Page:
COLORADO SPRINGS — With September in full swing, and dry air and allergies in abundance, there’s an annual spike in asthma especially for kids.
Trish Eells is a pulmonary medicine nurse practitioner at Children's Hospital Colorado, Colorado Springs. Trish says, “We tend to see the highest spike in asthma exacerbation in September that coincides with kids going back to school. We also see about 25% of the hospitalizations that occur each year in September.”
Trish also says the common terms used to describe asthma events are changing in an effort to promote a more proactive approach to treating asthma. For example, “asthma attack” is a term that is going by the wayside. “Exacerbation is (the term) we typically use, or an asthma flair. The reason for that is that people tend to associate the word attack with something really big and scary that requires an emergency room intervention. We want them intervening much sooner than that in hopes of avoiding the progression.”
Trish also says the September epidemic of asthma issues has many contributing factors. “We think primarily kids and parents might have a tendency to get off track with her asthma plans during the summer, just for lack of structure and schedule. We also know that when kids get back in the classroom, they're exposed to a variety of triggers that can include viral illnesses and exposure to allergens that peak in the fall.”
Asthma can develop in children at any age and there are specific warning signs to look for would indicate that your child may be developing asthma. “Warning signs that a child may have asthma could include things like coughing, wheezing, difficulty catching their breath with activities, feeling fatigued and sometimes we will hear children coughing at night. They may tend to get sick with viral illnesses, and stay sicker longer than other members of the family and not be able to shake that nagging cough.”
Those warning signs can be accompanied by certain behaviors from kids says Trish. “When a child is in the midst of an asthma exacerbation, they may have some coughing, some wheezing, they may complain of chest tightness and difficulty breathing. You may see them working harder to breathe using some of the muscles in their chest and throat, sometimes you may even see their nostrils flaring a bit.”
An asthma exacerbation can quickly escalate to the point when immediate medical attention is required. Trish says the signs to look for are, “Any child that has difficulty speaking, or color changes (in their skin), those children warrant an immediate evaluation in an urgent care or emergency room setting.”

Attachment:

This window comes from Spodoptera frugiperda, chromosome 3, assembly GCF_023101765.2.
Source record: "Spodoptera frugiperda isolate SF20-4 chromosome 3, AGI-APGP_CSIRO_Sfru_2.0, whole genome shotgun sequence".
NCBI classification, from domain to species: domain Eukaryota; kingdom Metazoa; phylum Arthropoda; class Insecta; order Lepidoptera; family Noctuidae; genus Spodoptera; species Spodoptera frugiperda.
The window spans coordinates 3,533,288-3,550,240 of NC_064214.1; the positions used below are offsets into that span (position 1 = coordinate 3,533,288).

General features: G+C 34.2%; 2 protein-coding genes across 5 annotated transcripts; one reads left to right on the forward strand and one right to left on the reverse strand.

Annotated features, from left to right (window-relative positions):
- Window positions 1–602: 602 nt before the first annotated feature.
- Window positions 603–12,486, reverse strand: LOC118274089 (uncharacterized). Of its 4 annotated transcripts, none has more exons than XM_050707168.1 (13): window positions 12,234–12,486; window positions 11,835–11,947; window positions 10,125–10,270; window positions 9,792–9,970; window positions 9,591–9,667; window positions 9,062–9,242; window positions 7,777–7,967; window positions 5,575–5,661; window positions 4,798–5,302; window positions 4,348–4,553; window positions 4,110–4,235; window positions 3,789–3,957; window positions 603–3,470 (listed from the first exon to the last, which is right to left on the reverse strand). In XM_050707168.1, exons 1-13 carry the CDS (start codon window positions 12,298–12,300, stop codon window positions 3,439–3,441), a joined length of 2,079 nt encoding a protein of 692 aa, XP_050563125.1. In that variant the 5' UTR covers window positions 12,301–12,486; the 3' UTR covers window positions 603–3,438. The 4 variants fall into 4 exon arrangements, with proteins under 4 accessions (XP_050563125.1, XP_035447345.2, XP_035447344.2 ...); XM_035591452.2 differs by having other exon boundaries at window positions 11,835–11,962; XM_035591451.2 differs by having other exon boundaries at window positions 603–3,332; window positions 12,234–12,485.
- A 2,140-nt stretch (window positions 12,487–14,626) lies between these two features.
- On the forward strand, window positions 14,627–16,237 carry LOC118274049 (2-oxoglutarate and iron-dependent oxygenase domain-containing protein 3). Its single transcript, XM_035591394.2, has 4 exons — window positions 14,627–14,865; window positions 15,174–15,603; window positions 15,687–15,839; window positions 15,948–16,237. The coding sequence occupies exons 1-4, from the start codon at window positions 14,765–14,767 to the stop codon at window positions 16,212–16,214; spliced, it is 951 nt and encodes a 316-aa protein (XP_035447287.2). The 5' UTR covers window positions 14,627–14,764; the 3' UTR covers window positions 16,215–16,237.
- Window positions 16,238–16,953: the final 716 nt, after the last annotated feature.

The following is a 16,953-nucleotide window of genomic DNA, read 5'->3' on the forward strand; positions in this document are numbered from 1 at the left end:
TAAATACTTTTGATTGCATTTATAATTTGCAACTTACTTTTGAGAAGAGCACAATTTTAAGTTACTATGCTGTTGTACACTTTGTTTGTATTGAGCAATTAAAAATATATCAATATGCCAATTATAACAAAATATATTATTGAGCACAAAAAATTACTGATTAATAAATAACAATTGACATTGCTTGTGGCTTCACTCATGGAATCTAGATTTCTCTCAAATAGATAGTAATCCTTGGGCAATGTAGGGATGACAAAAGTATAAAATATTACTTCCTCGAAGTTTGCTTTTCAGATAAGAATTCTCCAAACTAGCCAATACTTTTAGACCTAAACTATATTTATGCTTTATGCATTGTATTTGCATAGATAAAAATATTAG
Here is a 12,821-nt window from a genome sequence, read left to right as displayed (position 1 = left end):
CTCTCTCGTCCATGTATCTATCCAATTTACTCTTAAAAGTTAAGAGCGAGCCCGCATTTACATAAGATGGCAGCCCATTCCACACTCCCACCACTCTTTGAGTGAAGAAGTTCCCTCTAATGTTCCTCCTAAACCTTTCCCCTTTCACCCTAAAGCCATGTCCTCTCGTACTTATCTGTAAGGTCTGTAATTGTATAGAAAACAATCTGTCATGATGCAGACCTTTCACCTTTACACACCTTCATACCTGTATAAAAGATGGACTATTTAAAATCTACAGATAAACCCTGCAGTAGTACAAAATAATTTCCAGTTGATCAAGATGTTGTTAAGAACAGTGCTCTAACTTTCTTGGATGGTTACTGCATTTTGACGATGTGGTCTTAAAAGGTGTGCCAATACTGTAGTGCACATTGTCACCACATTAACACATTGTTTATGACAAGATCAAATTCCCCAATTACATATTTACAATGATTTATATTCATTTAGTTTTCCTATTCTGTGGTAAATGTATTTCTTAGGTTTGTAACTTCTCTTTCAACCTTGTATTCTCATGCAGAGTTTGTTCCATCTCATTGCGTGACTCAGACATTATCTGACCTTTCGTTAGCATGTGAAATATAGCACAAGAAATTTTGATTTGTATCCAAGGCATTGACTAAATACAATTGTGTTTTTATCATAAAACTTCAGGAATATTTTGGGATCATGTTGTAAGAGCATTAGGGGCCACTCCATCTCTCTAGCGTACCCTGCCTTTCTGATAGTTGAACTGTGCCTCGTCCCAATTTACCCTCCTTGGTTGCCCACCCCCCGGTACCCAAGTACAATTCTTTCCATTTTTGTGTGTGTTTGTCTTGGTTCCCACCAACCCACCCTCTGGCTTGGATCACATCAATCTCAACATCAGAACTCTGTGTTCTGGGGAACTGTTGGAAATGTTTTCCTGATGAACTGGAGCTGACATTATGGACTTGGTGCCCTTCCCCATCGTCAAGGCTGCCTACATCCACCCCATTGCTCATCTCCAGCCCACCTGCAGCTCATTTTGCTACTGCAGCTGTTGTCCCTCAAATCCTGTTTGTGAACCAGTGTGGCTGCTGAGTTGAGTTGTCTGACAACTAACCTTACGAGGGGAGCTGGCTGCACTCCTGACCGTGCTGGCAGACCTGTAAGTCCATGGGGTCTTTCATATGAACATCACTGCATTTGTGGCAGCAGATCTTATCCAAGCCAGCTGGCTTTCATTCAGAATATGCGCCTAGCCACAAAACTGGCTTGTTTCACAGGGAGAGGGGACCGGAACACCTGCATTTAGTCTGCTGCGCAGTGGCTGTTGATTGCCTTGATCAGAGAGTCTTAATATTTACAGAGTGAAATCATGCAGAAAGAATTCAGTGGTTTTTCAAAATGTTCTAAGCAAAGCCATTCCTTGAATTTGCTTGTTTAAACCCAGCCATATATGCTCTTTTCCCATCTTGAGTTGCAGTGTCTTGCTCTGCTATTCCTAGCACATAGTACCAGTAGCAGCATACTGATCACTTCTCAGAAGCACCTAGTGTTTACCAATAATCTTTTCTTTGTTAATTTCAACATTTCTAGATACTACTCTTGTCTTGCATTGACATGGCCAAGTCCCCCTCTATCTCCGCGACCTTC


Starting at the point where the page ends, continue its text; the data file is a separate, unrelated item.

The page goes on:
There are several common environmental triggers that can trigger an asthma event but how each child responds to those triggers varies widely. “There are asthma triggers that occur in the environment that can make asthma worse. Triggers differ for every child and so each child is unique in terms of what may make their asthma flare. Common triggers would be things like illnesses such as cold or flu, exposure to irritants like tobacco or marijuana smoke, smoke from vaping devices, or exposure to allergens and even weather changes or emotional changes can make asthma flare.”
As frightening and dangerous as asthma can be for kids and adults, medication and treatment have come a long way in the last several years. Trish says, “What I wish all parents and
children knew about asthma is that it can be managed effectively, and it can be very well controlled. When asthma is well controlled, children can run and play and take part in all of the activities they enjoy for as long as they like to. What I would emphasize also, is the importance of maintaining that strong partnership with the child's medical team, school personnel and community agencies that can provide support as well. It's really important that each child has an asthma plan for home and for school, like a game plan a sports team might have that outlines for the child and the parent, what to do to maintain control of their asthma. Parents should feel very free to partner with their healthcare providers, school nurses, teachers, and making sure that plan is available for everybody who comes in contact with their child.”
If you have any questions, follow up with your health provider or the folks at Children's Hospital Colorado.